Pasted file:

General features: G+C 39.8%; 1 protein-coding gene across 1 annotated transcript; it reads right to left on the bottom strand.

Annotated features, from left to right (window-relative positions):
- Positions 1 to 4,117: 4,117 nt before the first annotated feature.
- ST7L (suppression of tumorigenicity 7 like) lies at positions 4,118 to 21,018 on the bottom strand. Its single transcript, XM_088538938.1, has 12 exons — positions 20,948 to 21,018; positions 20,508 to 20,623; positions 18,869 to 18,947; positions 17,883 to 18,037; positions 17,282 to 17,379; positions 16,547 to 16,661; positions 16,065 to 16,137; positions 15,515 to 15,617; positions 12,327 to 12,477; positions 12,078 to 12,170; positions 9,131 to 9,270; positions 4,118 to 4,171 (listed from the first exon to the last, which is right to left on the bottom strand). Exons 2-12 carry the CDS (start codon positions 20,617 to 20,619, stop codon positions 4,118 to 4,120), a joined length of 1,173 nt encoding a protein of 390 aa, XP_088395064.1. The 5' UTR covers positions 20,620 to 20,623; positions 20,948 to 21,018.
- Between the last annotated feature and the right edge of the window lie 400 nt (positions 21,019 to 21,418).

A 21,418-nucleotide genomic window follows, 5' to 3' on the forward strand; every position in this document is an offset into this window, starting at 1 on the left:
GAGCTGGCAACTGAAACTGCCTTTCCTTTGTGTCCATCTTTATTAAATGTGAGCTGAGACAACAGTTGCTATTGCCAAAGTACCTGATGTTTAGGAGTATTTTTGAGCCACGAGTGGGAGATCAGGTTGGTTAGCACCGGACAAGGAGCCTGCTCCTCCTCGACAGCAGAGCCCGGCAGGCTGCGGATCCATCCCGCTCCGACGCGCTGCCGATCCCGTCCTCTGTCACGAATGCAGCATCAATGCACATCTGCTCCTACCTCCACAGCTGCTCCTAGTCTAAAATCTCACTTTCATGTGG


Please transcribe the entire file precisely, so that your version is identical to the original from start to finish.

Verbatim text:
General features: G+C 39.8%; 1 protein-coding gene across 1 annotated transcript; it reads right to left on the bottom strand.

Annotated features, from left to right (window-relative positions):
- Positions 1 to 4,117: 4,117 nt before the first annotated feature.
- ST7L (suppression of tumorigenicity 7 like) lies at positions 4,118 to 21,018 on the bottom strand. Its single transcript, XM_088538938.1, has 12 exons — positions 20,948 to 21,018; positions 20,508 to 20,623; positions 18,869 to 18,947; positions 17,883 to 18,037; positions 17,282 to 17,379; positions 16,547 to 16,661; positions 16,065 to 16,137; positions 15,515 to 15,617; positions 12,327 to 12,477; positions 12,078 to 12,170; positions 9,131 to 9,270; positions 4,118 to 4,171 (listed from the first exon to the last, which is right to left on the bottom strand). Exons 2-12 carry the CDS (start codon positions 20,617 to 20,619, stop codon positions 4,118 to 4,120), a joined length of 1,173 nt encoding a protein of 390 aa, XP_088395064.1. The 5' UTR covers positions 20,620 to 20,623; positions 20,948 to 21,018.
- Between the last annotated feature and the right edge of the window lie 400 nt (positions 21,019 to 21,418).

A 21,418-nucleotide genomic window follows, 5' to 3' on the forward strand; every position in this document is an offset into this window, starting at 1 on the left:
GAGCTGGCAACTGAAACTGCCTTTCCTTTGTGTCCATCTTTATTAAATGTGAGCTGAGACAACAGTTGCTATTGCCAAAGTACCTGATGTTTAGGAGTATTTTTGAGCCACGAGTGGGAGATCAGGTTGGTTAGCACCGGACAAGGAGCCTGCTCCTCCTCGACAGCAGAGCCCGGCAGGCTGCGGATCCATCCCGCTCCGACGCGCTGCCGATCCCGTCCTCTGTCACGAATGCAGCATCAATGCACATCTGCTCCTACCTCCACAGCTGCTCCTAGTCTAAAATCTCACTTTCATGTGG